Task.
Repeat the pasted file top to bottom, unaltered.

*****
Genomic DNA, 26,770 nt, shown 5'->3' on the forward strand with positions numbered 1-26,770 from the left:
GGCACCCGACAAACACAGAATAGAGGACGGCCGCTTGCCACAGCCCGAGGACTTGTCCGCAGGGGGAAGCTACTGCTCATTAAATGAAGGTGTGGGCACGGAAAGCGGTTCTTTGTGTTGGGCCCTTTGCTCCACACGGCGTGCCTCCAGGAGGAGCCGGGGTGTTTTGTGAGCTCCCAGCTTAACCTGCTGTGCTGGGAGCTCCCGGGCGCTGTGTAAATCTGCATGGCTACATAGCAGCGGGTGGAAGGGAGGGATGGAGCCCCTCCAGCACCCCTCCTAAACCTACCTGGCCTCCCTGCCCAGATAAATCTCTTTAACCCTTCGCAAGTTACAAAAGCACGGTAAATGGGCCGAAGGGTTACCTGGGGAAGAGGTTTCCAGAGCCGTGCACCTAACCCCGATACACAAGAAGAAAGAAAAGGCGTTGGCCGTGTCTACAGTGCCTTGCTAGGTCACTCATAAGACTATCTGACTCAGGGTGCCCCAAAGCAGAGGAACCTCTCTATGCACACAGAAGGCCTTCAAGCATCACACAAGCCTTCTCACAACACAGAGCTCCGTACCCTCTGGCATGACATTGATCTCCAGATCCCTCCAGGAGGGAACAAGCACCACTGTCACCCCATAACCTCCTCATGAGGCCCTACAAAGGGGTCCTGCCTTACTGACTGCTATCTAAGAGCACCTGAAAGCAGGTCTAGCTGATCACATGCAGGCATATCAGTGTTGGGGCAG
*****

Genomic DNA, 26,770 nt, shown 5'->3' on the forward strand with positions numbered 1-26,770 from the left:
GGCACCCGACAAACACAGAATAGAGGACGGCCGCTTGCCACAGCCCGAGGACTTGTCCGCAGGGGGAAGCTACTGCTCATTAAATGAAGGTGTGGGCACGGAAAGCGGTTCTTTGTGTTGGGCCCTTTGCTCCACACGGCGTGCCTCCAGGAGGAGCCGGGGTGTTTTGTGAGCTCCCAGCTTAACCTGCTGTGCTGGGAGCTCCCGGGCGCTGTGTAAATCTGCATGGCTACATAGCAGCGGGTGGAAGGGAGGGATGGAGCCCCTCCAGCACCCCTCCTAAACCTACCTGGCCTCCCTGCCCAGATAAATCTCTTTAACCCTTCGCAAGTTACAAAAGCACGGTAAATGGGCCGAAGGGTTACCTGGGGAAGAGGTTTCCAGAGCCGTGCACCTAACCCCGATACACAAGAAGAAAGAAAAGGCGTTGGCCGTGTCTACAGTGCCTTGCTAGGTCACTCATAAGACTATCTGACTCAGGGTGCCCCAAAGCAGAGGAACCTCTCTATGCACACAGAAGGCCTTCAAGCATCACACAAGCCTTCTCACAACACAGAGCTCCGTACCCTCTGGCATGACATTGATCTCCAGATCCCTCCAGGAGGGAACAAGCACCACTGTCACCCCATAACCTCCTCATGAGGCCCTACAAAGGGGTCCTGCCTTACTGACTGCTATCTAAGAGCACCTGAAAGCAGGTCTAGCTGATCACATGCAGGCATATCAGTGTTGGGGCAG